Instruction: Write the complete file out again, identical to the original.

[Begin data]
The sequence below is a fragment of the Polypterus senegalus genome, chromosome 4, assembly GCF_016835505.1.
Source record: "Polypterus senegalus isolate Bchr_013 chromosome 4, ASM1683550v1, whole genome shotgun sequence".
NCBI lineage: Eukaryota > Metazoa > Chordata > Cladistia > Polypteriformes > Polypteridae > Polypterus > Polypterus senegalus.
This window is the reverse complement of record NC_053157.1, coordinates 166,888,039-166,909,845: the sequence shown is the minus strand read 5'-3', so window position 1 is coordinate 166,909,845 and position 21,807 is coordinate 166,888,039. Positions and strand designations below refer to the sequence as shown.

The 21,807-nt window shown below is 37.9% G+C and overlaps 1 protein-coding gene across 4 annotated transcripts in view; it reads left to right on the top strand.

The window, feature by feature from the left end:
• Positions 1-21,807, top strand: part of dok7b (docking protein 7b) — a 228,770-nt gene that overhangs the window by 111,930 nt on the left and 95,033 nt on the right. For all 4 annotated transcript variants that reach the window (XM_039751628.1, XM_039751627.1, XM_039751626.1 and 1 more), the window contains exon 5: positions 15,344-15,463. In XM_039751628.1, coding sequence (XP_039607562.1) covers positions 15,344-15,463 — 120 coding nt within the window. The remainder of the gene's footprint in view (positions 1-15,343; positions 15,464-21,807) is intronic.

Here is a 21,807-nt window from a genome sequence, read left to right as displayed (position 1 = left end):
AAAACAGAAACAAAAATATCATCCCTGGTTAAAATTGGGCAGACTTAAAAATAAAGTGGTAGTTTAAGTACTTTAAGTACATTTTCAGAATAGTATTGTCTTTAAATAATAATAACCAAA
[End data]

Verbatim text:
The sequence below is a fragment of the Polypterus senegalus genome, chromosome 4, assembly GCF_016835505.1.
Source record: "Polypterus senegalus isolate Bchr_013 chromosome 4, ASM1683550v1, whole genome shotgun sequence".
NCBI lineage: Eukaryota > Metazoa > Chordata > Cladistia > Polypteriformes > Polypteridae > Polypterus > Polypterus senegalus.
This window is the reverse complement of record NC_053157.1, coordinates 166,888,039-166,909,845: the sequence shown is the minus strand read 5'-3', so window position 1 is coordinate 166,909,845 and position 21,807 is coordinate 166,888,039. Positions and strand designations below refer to the sequence as shown.

The 21,807-nt window shown below is 37.9% G+C and overlaps 1 protein-coding gene across 4 annotated transcripts in view; it reads left to right on the top strand.

The window, feature by feature from the left end:
• Positions 1-21,807, top strand: part of dok7b (docking protein 7b) — a 228,770-nt gene that overhangs the window by 111,930 nt on the left and 95,033 nt on the right. For all 4 annotated transcript variants that reach the window (XM_039751628.1, XM_039751627.1, XM_039751626.1 and 1 more), the window contains exon 5: positions 15,344-15,463. In XM_039751628.1, coding sequence (XP_039607562.1) covers positions 15,344-15,463 — 120 coding nt within the window. The remainder of the gene's footprint in view (positions 1-15,343; positions 15,464-21,807) is intronic.

Here is a 21,807-nt window from a genome sequence, read left to right as displayed (position 1 = left end):
AAAACAGAAACAAAAATATCATCCCTGGTTAAAATTGGGCAGACTTAAAAATAAAGTGGTAGTTTAAGTACTTTAAGTACATTTTCAGAATAGTATTGTCTTTAAATAATAATAACCAAA